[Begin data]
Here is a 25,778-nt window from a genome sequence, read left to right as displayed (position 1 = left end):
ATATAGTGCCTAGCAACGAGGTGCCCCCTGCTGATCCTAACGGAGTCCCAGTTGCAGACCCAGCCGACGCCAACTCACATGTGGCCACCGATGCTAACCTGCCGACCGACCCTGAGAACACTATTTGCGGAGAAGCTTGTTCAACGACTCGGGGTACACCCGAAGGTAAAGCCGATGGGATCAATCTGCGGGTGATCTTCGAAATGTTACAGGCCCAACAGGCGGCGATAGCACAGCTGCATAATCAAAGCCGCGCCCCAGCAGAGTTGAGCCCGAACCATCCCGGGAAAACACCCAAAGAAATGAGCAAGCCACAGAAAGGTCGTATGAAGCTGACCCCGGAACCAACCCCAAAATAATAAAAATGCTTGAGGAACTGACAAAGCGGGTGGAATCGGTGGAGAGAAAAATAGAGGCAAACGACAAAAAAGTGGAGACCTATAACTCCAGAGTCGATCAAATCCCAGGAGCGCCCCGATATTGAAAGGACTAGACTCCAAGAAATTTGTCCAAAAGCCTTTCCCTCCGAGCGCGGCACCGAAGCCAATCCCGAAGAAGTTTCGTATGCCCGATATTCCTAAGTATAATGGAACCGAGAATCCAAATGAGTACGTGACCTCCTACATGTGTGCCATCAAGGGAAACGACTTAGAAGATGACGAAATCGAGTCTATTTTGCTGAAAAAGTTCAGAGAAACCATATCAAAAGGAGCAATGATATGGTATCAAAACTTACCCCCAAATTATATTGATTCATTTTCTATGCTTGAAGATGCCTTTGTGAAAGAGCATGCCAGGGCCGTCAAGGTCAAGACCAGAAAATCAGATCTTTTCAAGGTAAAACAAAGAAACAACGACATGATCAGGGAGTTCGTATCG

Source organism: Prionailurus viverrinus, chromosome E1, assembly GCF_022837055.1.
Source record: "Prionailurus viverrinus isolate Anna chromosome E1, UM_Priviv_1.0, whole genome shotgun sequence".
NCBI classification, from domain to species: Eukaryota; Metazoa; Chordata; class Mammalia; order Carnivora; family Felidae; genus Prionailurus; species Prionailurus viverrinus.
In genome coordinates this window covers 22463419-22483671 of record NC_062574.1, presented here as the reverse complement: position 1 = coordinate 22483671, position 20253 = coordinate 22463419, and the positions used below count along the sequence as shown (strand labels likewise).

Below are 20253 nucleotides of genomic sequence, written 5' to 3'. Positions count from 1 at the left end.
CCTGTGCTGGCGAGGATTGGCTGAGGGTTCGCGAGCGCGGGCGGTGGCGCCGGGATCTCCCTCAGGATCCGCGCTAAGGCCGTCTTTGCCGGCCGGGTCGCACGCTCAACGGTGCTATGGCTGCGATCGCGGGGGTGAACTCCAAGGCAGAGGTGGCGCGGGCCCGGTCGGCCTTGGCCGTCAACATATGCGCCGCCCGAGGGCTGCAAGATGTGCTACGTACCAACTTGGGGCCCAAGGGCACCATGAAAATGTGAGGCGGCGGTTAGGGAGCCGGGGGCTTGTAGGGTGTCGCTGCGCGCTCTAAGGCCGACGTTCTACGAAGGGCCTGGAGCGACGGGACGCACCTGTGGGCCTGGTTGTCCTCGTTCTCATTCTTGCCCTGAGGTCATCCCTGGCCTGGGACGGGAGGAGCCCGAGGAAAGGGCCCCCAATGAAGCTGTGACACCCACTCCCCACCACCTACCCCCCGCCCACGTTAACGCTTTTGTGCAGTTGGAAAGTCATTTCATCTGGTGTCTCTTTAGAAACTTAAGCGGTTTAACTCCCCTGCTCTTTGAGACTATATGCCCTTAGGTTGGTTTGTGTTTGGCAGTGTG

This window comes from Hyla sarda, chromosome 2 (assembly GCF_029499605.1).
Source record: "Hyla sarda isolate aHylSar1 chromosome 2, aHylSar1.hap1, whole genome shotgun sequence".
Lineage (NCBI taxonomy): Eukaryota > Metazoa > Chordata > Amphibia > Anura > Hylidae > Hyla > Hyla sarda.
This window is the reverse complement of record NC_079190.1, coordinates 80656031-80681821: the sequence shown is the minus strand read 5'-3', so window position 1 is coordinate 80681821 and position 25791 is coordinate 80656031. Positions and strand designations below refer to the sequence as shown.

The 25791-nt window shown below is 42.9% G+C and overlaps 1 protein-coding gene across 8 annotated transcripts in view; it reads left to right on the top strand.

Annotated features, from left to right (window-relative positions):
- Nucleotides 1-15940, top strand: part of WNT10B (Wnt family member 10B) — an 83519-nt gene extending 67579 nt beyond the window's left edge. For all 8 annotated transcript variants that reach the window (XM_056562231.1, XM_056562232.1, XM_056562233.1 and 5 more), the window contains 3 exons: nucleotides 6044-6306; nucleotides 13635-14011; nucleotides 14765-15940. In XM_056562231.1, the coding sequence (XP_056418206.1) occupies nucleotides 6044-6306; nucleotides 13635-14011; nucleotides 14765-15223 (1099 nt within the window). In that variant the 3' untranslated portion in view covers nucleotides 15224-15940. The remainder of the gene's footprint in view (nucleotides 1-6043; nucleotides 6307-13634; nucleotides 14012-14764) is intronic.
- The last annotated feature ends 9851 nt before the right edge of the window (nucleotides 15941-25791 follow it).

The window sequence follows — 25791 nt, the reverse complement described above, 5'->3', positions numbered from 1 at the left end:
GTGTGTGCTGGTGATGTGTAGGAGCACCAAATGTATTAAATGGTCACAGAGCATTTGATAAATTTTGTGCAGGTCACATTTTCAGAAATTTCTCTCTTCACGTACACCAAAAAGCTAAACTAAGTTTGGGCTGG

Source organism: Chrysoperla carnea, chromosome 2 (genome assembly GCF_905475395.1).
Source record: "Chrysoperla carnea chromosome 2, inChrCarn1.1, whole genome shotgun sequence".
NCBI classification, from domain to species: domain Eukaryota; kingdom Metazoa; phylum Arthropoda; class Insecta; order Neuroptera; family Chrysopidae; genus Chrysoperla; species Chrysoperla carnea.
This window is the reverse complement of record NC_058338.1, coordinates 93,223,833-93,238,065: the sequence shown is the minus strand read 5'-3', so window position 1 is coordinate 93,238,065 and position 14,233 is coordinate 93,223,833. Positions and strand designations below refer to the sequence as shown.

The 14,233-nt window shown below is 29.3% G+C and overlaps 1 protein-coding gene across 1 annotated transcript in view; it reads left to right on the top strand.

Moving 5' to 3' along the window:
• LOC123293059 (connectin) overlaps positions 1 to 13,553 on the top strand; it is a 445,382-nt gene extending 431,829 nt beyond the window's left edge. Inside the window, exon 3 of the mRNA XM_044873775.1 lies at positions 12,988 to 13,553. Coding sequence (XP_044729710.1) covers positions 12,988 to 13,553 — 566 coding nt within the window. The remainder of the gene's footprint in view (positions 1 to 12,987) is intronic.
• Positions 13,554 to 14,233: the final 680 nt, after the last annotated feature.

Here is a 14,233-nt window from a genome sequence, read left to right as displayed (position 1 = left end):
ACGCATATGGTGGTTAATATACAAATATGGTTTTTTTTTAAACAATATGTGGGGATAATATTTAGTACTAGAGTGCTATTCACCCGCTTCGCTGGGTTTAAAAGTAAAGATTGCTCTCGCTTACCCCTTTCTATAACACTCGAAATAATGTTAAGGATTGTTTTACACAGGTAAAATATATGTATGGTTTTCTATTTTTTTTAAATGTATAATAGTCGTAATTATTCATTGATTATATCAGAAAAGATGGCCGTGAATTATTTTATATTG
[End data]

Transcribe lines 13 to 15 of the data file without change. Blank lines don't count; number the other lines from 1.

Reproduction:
The 25791-nt window shown below is 42.9% G+C and overlaps 1 protein-coding gene across 8 annotated transcripts in view; it reads left to right on the top strand.

Annotated features, from left to right (window-relative positions):
- Nucleotides 1-15940, top strand: part of WNT10B (Wnt family member 10B) — an 83519-nt gene extending 67579 nt beyond the window's left edge. For all 8 annotated transcript variants that reach the window (XM_056562231.1, XM_056562232.1, XM_056562233.1 and 5 more), the window contains 3 exons: nucleotides 6044-6306; nucleotides 13635-14011; nucleotides 14765-15940. In XM_056562231.1, the coding sequence (XP_056418206.1) occupies nucleotides 6044-6306; nucleotides 13635-14011; nucleotides 14765-15223 (1099 nt within the window). In that variant the 3' untranslated portion in view covers nucleotides 15224-15940. The remainder of the gene's footprint in view (nucleotides 1-6043; nucleotides 6307-13634; nucleotides 14012-14764) is intronic.